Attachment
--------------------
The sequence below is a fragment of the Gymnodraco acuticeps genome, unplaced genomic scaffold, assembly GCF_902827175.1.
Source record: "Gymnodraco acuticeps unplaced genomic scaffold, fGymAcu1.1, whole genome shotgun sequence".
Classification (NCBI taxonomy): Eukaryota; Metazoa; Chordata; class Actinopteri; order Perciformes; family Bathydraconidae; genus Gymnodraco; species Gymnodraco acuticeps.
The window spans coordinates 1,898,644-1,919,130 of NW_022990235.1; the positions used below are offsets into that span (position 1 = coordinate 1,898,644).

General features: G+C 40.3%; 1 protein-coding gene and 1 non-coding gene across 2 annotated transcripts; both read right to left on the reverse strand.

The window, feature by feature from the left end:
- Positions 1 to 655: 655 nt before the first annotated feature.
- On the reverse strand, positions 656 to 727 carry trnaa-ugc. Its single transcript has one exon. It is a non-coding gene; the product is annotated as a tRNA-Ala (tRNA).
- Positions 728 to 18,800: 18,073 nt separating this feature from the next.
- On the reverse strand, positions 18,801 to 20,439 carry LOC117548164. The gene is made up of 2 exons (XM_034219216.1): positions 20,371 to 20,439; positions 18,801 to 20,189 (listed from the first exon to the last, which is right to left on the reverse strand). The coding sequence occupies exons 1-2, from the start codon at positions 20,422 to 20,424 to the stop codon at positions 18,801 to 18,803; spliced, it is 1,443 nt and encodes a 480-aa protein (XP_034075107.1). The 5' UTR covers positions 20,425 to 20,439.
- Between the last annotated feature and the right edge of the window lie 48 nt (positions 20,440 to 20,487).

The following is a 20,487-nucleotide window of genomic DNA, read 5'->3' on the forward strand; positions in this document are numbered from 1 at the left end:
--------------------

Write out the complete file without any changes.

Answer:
The sequence below is a fragment of the Gymnodraco acuticeps genome, unplaced genomic scaffold, assembly GCF_902827175.1.
Source record: "Gymnodraco acuticeps unplaced genomic scaffold, fGymAcu1.1, whole genome shotgun sequence".
Classification (NCBI taxonomy): Eukaryota; Metazoa; Chordata; class Actinopteri; order Perciformes; family Bathydraconidae; genus Gymnodraco; species Gymnodraco acuticeps.
The window spans coordinates 1,898,644-1,919,130 of NW_022990235.1; the positions used below are offsets into that span (position 1 = coordinate 1,898,644).

General features: G+C 40.3%; 1 protein-coding gene and 1 non-coding gene across 2 annotated transcripts; both read right to left on the reverse strand.

The window, feature by feature from the left end:
- Positions 1 to 655: 655 nt before the first annotated feature.
- On the reverse strand, positions 656 to 727 carry trnaa-ugc. Its single transcript has one exon. It is a non-coding gene; the product is annotated as a tRNA-Ala (tRNA).
- Positions 728 to 18,800: 18,073 nt separating this feature from the next.
- On the reverse strand, positions 18,801 to 20,439 carry LOC117548164. The gene is made up of 2 exons (XM_034219216.1): positions 20,371 to 20,439; positions 18,801 to 20,189 (listed from the first exon to the last, which is right to left on the reverse strand). The coding sequence occupies exons 1-2, from the start codon at positions 20,422 to 20,424 to the stop codon at positions 18,801 to 18,803; spliced, it is 1,443 nt and encodes a 480-aa protein (XP_034075107.1). The 5' UTR covers positions 20,425 to 20,439.
- Between the last annotated feature and the right edge of the window lie 48 nt (positions 20,440 to 20,487).

The following is a 20,487-nucleotide window of genomic DNA, read 5'->3' on the forward strand; positions in this document are numbered from 1 at the left end: